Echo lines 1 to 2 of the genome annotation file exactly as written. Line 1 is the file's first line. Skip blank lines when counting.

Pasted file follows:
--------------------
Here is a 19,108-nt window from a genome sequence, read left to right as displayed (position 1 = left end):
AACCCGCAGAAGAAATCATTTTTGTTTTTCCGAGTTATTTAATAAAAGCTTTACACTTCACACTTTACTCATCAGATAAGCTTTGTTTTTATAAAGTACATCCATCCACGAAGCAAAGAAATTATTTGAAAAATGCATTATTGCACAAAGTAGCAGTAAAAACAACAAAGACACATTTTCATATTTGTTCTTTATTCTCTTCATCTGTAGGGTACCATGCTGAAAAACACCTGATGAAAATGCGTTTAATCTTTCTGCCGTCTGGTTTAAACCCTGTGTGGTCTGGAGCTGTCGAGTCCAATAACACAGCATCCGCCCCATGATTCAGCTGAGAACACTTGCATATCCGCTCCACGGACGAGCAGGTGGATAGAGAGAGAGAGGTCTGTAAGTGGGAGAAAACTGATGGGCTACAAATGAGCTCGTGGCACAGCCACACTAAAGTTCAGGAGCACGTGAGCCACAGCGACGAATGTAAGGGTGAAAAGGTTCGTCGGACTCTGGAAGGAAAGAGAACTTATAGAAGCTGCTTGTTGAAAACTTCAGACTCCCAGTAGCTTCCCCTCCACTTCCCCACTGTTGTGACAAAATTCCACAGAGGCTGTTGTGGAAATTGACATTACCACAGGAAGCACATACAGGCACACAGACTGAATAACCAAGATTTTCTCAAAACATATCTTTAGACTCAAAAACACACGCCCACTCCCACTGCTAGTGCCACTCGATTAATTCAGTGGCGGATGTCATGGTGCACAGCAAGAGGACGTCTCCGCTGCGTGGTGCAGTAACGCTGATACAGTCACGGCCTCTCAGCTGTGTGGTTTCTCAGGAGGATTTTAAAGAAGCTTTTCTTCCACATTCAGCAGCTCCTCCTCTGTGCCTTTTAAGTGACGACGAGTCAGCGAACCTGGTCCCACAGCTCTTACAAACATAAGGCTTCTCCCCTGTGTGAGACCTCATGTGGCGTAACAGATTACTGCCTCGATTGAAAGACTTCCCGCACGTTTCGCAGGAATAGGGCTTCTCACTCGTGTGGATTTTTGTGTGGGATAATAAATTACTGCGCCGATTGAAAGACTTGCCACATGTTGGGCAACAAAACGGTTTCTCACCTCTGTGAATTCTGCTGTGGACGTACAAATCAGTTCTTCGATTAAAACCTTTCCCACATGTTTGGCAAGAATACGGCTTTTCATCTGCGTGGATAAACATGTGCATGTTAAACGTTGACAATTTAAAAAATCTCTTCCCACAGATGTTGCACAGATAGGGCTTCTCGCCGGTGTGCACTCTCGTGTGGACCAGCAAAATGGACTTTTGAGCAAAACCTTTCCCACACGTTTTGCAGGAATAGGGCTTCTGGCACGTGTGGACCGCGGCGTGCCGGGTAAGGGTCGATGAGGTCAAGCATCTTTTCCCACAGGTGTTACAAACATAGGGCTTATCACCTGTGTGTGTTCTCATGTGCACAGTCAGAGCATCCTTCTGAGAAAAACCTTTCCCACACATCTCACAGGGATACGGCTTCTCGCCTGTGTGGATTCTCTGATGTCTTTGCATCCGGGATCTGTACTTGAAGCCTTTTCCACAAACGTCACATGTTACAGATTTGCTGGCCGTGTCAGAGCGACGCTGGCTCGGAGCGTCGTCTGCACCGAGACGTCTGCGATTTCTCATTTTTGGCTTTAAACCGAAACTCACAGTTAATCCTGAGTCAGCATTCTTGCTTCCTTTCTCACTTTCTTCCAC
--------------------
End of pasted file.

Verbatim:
Here is a 19,108-nt window from a genome sequence, read left to right as displayed (position 1 = left end):
AACCCGCAGAAGAAATCATTTTTGTTTTTCCGAGTTATTTAATAAAAGCTTTACACTTCACACTTTACTCATCAGATAAGCTTTGTTTTTATAAAGTACATCCATCCACGAAGCAAAGAAATTATTTGAAAAATGCATTATTGCACAAAGTAGCAGTAAAAACAACAAAGACACATTTTCATATTTGTTCTTTATTCTCTTCATCTGTAGGGTACCATGCTGAAAAACACCTGATGAAAATGCGTTTAATCTTTCTGCCGTCTGGTTTAAACCCTGTGTGGTCTGGAGCTGTCGAGTCCAATAACACAGCATCCGCCCCATGATTCAGCTGAGAACACTTGCATATCCGCTCCACGGACGAGCAGGTGGATAGAGAGAGAGAGGTCTGTAAGTGGGAGAAAACTGATGGGCTACAAATGAGCTCGTGGCACAGCCACACTAAAGTTCAGGAGCACGTGAGCCACAGCGACGAATGTAAGGGTGAAAAGGTTCGTCGGACTCTGGAAGGAAAGAGAACTTATAGAAGCTGCTTGTTGAAAACTTCAGACTCCCAGTAGCTTCCCCTCCACTTCCCCACTGTTGTGACAAAATTCCACAGAGGCTGTTGTGGAAATTGACATTACCACAGGAAGCACATACAGGCACACAGACTGAATAACCAAGATTTTCTCAAAACATATCTTTAGACTCAAAAACACACGCCCACTCCCACTGCTAGTGCCACTCGATTAATTCAGTGGCGGATGTCATGGTGCACAGCAAGAGGACGTCTCCGCTGCGTGGTGCAGTAACGCTGATACAGTCACGGCCTCTCAGCTGTGTGGTTTCTCAGGAGGATTTTAAAGAAGCTTTTCTTCCACATTCAGCAGCTCCTCCTCTGTGCCTTTTAAGTGACGACGAGTCAGCGAACCTGGTCCCACAGCTCTTACAAACATAAGGCTTCTCCCCTGTGTGAGACCTCATGTGGCGTAACAGATTACTGCCTCGATTGAAAGACTTCCCGCACGTTTCGCAGGAATAGGGCTTCTCACTCGTGTGGATTTTTGTGTGGGATAATAAATTACTGCGCCGATTGAAAGACTTGCCACATGTTGGGCAACAAAACGGTTTCTCACCTCTGTGAATTCTGCTGTGGACGTACAAATCAGTTCTTCGATTAAAACCTTTCCCACATGTTTGGCAAGAATACGGCTTTTCATCTGCGTGGATAAACATGTGCATGTTAAACGTTGACAATTTAAAAAATCTCTTCCCACAGATGTTGCACAGATAGGGCTTCTCGCCGGTGTGCACTCTCGTGTGGACCAGCAAAATGGACTTTTGAGCAAAACCTTTCCCACACGTTTTGCAGGAATAGGGCTTCTGGCACGTGTGGACCGCGGCGTGCCGGGTAAGGGTCGATGAGGTCAAGCATCTTTTCCCACAGGTGTTACAAACATAGGGCTTATCACCTGTGTGTGTTCTCATGTGCACAGTCAGAGCATCCTTCTGAGAAAAACCTTTCCCACACATCTCACAGGGATACGGCTTCTCGCCTGTGTGGATTCTCTGATGTCTTTGCATCCGGGATCTGTACTTGAAGCCTTTTCCACAAACGTCACATGTTACAGATTTGCTGGCCGTGTCAGAGCGACGCTGGCTCGGAGCGTCGTCTGCACCGAGACGTCTGCGATTTCTCATTTTTGGCTTTAAACCGAAACTCACAGTTAATCCTGAGTCAGCATTCTTGCTTCCTTTCTCACTTTCTTCCAC